Because the plaintiff was injured on property that was not her own, the cruise line had a legal obligation to keep the premises safe. This means that it must protect the guests from any unforeseeable harm. In bringing a premises liability lawsuit, a plaintiff must prove that a defendant knew or should have known that a particular hazard existed. In cases where the defendant is the owner, or is the company itself, the knowledge of a dangerous condition can also be attributed to an employee and their actions. This is because owners assume liability for the actions of their employees while they are on the job.

Recently, a state appellate court issued its opinion in a Florida premises liability lawsuit arising out of fatal injuries a hotel guest suffered after being hit by a car. The record indicates that the injury victim was staying at the hotel when he got into a hotel golf cart and asked a hotel employee to drop him off at a trading post near the hotel. Besides a shuttle service to transport guests across a major highway, the hotel provided guests with a golf cart service for transportation throughout the resort. Hotel protocol provided that golf carts could not be used on public roads, except across a smaller portion of the highway for pick up and drop off on the east side of a major highway. In this case, the hotel employee drove the plaintiff across the smaller highway, and dropped him off at the east entrance to the major highway. As the plaintiff was stepping out of the golf cart, a car struck him.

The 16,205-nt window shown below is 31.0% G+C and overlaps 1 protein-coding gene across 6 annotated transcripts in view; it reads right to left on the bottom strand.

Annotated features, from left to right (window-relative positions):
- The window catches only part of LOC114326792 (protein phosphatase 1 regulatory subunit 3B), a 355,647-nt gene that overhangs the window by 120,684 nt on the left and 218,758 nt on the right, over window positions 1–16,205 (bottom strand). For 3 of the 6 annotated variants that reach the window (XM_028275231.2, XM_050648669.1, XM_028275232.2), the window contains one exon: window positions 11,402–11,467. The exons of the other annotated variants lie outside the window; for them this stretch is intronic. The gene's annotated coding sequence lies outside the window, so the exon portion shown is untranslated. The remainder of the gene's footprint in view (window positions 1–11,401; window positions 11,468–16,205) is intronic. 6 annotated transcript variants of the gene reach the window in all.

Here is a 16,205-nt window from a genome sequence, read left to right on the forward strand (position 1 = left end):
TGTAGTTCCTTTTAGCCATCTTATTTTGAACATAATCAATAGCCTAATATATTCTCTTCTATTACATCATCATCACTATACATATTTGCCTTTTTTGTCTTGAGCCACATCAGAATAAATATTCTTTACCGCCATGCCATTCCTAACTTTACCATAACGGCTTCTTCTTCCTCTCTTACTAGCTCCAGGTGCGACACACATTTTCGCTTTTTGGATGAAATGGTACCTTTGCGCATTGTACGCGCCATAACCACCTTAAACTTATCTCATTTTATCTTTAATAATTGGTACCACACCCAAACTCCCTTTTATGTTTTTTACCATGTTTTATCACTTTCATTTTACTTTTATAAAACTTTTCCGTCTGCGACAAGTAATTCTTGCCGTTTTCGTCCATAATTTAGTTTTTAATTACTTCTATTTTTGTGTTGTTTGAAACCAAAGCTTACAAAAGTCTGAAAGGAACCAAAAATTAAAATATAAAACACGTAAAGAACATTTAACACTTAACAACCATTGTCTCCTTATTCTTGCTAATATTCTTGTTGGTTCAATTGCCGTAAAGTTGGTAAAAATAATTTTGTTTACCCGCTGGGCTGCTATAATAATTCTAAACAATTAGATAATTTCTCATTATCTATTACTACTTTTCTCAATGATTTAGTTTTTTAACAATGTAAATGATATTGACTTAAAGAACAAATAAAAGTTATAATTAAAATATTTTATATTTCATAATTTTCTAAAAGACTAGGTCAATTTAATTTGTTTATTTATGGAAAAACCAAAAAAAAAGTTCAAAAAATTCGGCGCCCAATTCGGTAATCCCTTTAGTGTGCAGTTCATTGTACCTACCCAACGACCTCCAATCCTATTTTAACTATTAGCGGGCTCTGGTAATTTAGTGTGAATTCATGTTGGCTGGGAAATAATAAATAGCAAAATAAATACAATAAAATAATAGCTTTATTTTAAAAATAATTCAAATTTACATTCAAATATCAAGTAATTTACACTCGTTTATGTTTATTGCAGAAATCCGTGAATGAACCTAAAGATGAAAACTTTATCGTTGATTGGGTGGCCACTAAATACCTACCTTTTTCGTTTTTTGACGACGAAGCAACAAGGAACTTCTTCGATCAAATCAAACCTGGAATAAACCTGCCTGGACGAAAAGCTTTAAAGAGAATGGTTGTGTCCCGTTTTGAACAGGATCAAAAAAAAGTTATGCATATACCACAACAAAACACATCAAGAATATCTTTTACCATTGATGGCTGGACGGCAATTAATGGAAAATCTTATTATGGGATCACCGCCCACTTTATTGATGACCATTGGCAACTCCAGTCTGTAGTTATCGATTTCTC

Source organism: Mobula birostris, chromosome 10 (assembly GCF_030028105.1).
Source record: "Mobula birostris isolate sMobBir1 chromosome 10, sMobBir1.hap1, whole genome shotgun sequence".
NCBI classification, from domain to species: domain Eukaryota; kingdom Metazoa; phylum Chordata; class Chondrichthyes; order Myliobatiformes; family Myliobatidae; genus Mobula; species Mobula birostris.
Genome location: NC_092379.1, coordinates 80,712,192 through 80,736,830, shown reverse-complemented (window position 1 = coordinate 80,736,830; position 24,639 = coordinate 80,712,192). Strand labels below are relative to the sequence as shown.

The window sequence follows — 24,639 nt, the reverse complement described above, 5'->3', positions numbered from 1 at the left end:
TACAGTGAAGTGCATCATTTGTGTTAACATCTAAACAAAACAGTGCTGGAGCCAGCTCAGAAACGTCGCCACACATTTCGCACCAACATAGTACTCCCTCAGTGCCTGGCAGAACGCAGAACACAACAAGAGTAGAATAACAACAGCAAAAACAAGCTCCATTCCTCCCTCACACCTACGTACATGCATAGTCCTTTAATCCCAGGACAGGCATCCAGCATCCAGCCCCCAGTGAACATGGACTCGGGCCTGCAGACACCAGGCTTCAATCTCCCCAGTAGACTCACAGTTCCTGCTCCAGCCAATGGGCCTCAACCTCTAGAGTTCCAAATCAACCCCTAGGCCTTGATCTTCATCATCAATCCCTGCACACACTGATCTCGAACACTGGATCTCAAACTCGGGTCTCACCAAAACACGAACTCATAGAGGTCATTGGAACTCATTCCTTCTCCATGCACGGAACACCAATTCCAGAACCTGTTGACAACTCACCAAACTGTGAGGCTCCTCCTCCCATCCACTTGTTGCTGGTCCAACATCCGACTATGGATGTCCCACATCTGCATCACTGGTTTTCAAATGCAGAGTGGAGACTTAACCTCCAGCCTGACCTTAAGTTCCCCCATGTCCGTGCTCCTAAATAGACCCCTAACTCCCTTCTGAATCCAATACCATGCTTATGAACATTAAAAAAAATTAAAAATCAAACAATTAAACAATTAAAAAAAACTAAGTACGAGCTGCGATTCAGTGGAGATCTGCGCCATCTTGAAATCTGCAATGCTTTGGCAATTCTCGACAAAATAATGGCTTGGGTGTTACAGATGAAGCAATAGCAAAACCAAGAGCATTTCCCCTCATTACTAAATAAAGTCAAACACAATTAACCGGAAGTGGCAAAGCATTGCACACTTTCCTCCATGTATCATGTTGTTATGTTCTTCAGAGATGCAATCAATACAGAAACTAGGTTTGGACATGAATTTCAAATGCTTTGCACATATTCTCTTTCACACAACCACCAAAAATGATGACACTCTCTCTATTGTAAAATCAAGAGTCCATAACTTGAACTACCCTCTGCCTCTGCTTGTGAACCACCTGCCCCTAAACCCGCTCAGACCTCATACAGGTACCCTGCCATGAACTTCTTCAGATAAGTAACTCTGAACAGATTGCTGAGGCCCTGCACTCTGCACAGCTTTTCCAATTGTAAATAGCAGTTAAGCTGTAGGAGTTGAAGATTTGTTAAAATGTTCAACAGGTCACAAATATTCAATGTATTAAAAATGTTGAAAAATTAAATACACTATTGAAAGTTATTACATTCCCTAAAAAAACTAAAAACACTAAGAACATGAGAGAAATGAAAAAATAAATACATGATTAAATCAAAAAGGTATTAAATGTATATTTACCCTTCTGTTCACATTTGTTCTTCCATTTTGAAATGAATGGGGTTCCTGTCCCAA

After filing a negligence lawsuit against the hotel, the plaintiff died, and his case was amended to include a wrongful death claim. The plaintiff’s representative argued that the resort was negligent; however, the defendant claimed that their conduct did not create a foreseeable risk of harm. Further, the defendant argued that they did not breach their duty to the plaintiff, and the danger of stepping out onto a busy highway was open and obvious. The primary issue on appeal was whether the defendant owed a duty of care to the victim.

In Florida, questions concerning whether a defendant owes a duty of care is a question of law. To address this threshold issue, courts will analyze whether the defendant created a “foreseeable zone of risk,” thereby establishing a duty of care to the plaintiff. Generally, Florida negligence law recognizes that in cases where a defendant argues that the danger was within a foreseeable risk zone, they must still establish that they mitigated the risk or took steps to protect others from harm.

When a person is injured on another’s property, it can often be very painful and life-altering. In many of these cases, the property owner knew about the dangerous condition and did nothing to correct it or warn visitors of the hazard. Despite this, injury victims will often assume the accident is their fault and take no further action. However, Florida law allows those injured in these situations to hold the property owner liable by filing a premises liability lawsuit.